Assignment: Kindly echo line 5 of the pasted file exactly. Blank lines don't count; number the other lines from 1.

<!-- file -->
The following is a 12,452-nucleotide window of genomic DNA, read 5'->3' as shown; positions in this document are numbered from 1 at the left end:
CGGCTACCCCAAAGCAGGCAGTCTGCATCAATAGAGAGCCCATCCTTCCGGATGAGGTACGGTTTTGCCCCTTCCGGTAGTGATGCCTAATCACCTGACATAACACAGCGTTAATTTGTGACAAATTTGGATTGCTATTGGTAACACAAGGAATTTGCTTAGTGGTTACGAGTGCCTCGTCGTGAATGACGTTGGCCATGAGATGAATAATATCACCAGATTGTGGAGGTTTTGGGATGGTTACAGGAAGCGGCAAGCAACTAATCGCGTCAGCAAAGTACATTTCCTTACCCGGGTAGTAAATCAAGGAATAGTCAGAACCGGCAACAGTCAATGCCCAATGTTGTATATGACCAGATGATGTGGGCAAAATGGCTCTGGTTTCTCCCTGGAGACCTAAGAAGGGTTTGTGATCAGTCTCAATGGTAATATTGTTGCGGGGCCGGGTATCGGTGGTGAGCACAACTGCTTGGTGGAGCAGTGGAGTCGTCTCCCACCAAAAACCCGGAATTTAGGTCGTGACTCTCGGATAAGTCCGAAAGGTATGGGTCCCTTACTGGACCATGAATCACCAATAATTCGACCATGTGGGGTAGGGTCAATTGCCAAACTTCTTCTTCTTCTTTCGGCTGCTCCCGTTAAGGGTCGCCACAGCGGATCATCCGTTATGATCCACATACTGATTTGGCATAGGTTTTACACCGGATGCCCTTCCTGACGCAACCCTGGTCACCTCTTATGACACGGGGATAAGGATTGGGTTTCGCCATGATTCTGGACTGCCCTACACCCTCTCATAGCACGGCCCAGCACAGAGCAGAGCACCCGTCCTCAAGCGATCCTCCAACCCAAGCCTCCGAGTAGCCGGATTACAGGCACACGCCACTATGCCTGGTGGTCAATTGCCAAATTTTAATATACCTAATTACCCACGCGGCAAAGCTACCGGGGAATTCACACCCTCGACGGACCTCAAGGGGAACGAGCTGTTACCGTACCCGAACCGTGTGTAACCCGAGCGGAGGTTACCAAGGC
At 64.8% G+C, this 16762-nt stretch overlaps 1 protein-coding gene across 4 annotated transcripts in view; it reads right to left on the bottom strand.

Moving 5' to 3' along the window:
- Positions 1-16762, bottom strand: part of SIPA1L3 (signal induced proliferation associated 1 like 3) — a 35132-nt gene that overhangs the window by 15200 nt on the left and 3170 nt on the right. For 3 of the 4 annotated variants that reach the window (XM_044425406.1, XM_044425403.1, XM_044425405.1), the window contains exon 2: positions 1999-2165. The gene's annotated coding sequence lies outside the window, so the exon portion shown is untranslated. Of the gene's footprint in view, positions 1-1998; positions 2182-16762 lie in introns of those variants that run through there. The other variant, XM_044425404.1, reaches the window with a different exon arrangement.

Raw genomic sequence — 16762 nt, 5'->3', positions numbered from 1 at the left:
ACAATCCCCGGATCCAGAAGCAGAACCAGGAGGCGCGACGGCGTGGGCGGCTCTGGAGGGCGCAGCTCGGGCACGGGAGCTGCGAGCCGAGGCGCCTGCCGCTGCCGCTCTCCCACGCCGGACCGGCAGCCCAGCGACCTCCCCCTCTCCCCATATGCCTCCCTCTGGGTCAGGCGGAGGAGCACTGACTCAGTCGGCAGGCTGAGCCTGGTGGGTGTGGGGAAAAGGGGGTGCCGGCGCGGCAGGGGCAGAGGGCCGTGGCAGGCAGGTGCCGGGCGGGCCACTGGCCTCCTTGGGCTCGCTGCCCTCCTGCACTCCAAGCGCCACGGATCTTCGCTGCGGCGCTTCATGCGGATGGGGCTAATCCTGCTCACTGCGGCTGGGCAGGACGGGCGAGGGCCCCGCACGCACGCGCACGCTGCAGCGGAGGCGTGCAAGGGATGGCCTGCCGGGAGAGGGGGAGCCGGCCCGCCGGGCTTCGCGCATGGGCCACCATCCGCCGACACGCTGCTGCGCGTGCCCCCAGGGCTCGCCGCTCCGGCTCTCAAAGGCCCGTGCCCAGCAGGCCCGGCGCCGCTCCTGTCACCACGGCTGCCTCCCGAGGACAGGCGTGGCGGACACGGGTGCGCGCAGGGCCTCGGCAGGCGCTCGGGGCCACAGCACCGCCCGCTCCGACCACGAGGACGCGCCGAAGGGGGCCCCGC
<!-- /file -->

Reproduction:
- Positions 1-16762, bottom strand: part of SIPA1L3 (signal induced proliferation associated 1 like 3) — a 35132-nt gene that overhangs the window by 15200 nt on the left and 3170 nt on the right. For 3 of the 4 annotated variants that reach the window (XM_044425406.1, XM_044425403.1, XM_044425405.1), the window contains exon 2: positions 1999-2165. The gene's annotated coding sequence lies outside the window, so the exon portion shown is untranslated. Of the gene's footprint in view, positions 1-1998; positions 2182-16762 lie in introns of those variants that run through there. The other variant, XM_044425404.1, reaches the window with a different exon arrangement.